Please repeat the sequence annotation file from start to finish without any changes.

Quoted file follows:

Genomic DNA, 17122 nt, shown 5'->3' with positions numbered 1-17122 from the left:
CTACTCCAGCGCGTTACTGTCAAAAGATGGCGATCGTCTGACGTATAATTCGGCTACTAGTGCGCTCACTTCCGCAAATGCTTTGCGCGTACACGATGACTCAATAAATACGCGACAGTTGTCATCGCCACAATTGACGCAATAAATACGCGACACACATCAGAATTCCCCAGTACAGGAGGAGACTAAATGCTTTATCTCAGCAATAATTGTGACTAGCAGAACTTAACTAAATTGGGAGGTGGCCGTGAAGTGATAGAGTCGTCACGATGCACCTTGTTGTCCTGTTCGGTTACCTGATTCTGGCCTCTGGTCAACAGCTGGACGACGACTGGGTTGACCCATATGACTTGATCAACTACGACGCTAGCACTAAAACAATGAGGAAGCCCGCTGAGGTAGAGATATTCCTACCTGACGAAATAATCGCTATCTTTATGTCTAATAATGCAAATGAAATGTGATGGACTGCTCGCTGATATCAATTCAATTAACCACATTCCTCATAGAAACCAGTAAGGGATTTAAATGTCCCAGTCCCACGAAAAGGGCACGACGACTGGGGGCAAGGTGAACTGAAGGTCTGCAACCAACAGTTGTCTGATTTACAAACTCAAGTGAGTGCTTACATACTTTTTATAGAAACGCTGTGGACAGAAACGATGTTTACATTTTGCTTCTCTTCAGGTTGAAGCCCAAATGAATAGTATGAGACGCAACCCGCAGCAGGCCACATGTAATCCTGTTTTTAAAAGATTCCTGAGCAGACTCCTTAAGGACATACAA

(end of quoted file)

Genomic DNA, 17122 nt, shown 5'->3' with positions numbered 1-17122 from the left:
CTACTCCAGCGCGTTACTGTCAAAAGATGGCGATCGTCTGACGTATAATTCGGCTACTAGTGCGCTCACTTCCGCAAATGCTTTGCGCGTACACGATGACTCAATAAATACGCGACAGTTGTCATCGCCACAATTGACGCAATAAATACGCGACACACATCAGAATTCCCCAGTACAGGAGGAGACTAAATGCTTTATCTCAGCAATAATTGTGACTAGCAGAACTTAACTAAATTGGGAGGTGGCCGTGAAGTGATAGAGTCGTCACGATGCACCTTGTTGTCCTGTTCGGTTACCTGATTCTGGCCTCTGGTCAACAGCTGGACGACGACTGGGTTGACCCATATGACTTGATCAACTACGACGCTAGCACTAAAACAATGAGGAAGCCCGCTGAGGTAGAGATATTCCTACCTGACGAAATAATCGCTATCTTTATGTCTAATAATGCAAATGAAATGTGATGGACTGCTCGCTGATATCAATTCAATTAACCACATTCCTCATAGAAACCAGTAAGGGATTTAAATGTCCCAGTCCCACGAAAAGGGCACGACGACTGGGGGCAAGGTGAACTGAAGGTCTGCAACCAACAGTTGTCTGATTTACAAACTCAAGTGAGTGCTTACATACTTTTTATAGAAACGCTGTGGACAGAAACGATGTTTACATTTTGCTTCTCTTCAGGTTGAAGCCCAAATGAATAGTATGAGACGCAACCCGCAGCAGGCCACATGTAATCCTGTTTTTAAAAGATTCCTGAGCAGACTCCTTAAGGACATACAA